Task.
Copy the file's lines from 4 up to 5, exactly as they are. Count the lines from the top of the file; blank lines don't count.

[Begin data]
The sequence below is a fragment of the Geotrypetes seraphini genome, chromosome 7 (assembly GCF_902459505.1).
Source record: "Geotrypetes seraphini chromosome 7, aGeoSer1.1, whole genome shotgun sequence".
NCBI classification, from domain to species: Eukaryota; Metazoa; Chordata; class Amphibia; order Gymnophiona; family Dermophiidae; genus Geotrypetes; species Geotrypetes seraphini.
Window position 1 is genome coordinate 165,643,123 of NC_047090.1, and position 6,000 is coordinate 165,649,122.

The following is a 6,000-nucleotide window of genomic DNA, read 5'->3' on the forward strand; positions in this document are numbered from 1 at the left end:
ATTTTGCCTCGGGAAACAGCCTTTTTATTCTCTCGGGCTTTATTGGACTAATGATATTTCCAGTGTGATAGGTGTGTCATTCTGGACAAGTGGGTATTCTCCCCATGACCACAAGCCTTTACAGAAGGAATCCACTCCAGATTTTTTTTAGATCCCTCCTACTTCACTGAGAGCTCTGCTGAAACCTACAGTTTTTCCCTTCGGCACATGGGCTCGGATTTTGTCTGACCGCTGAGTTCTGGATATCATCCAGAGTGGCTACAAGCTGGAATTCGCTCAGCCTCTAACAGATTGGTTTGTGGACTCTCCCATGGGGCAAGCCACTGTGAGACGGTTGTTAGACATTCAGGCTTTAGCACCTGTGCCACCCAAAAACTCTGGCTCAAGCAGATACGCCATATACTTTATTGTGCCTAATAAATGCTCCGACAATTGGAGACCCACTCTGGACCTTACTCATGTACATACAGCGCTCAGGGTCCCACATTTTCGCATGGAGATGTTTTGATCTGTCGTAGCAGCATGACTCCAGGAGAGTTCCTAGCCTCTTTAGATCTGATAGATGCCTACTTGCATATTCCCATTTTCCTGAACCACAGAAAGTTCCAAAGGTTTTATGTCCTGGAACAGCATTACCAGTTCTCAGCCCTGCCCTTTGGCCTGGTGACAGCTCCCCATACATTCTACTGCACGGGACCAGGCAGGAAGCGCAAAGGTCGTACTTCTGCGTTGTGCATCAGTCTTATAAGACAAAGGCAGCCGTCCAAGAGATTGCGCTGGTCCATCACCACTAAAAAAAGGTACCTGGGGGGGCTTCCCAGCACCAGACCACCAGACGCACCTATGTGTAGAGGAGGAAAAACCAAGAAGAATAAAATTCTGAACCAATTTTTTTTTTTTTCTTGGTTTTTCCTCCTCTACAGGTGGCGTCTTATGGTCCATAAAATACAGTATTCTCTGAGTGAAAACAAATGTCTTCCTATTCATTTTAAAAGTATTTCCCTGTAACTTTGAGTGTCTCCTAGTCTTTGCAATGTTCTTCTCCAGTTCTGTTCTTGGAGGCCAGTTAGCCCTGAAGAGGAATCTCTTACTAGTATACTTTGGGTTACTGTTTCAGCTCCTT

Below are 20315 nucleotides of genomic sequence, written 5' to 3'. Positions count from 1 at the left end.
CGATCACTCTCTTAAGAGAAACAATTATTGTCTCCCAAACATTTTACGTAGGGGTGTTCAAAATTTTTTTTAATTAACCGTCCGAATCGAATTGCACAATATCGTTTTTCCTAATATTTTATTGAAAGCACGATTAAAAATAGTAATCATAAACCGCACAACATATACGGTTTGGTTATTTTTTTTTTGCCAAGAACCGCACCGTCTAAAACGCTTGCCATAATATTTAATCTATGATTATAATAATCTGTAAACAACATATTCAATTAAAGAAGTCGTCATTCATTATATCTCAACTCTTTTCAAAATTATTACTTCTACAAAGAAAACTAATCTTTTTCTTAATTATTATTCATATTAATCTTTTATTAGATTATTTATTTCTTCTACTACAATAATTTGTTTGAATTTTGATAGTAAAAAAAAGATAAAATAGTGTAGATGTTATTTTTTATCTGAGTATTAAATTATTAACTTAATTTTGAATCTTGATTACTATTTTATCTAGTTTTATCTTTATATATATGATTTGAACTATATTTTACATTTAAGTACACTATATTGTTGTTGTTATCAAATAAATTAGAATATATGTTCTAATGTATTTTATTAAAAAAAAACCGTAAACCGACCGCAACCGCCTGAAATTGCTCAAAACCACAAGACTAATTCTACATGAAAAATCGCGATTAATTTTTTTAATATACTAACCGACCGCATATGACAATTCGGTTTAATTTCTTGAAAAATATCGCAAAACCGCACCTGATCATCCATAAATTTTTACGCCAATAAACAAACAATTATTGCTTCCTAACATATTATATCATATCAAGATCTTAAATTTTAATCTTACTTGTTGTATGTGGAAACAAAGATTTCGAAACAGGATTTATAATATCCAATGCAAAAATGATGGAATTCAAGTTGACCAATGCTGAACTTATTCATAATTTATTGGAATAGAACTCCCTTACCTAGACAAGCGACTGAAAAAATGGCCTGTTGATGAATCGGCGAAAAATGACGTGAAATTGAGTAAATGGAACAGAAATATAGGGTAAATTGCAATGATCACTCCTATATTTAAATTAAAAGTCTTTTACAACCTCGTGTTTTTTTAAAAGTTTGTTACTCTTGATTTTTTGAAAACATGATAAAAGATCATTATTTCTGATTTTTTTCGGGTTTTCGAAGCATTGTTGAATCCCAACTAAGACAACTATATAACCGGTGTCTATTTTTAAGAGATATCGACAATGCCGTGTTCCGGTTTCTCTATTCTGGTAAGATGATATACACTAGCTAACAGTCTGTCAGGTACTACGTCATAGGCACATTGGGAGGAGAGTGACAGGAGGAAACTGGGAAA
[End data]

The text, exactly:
Window position 1 is genome coordinate 165,643,123 of NC_047090.1, and position 6,000 is coordinate 165,649,122.

The following is a 6,000-nucleotide window of genomic DNA, read 5'->3' on the forward strand; positions in this document are numbered from 1 at the left end: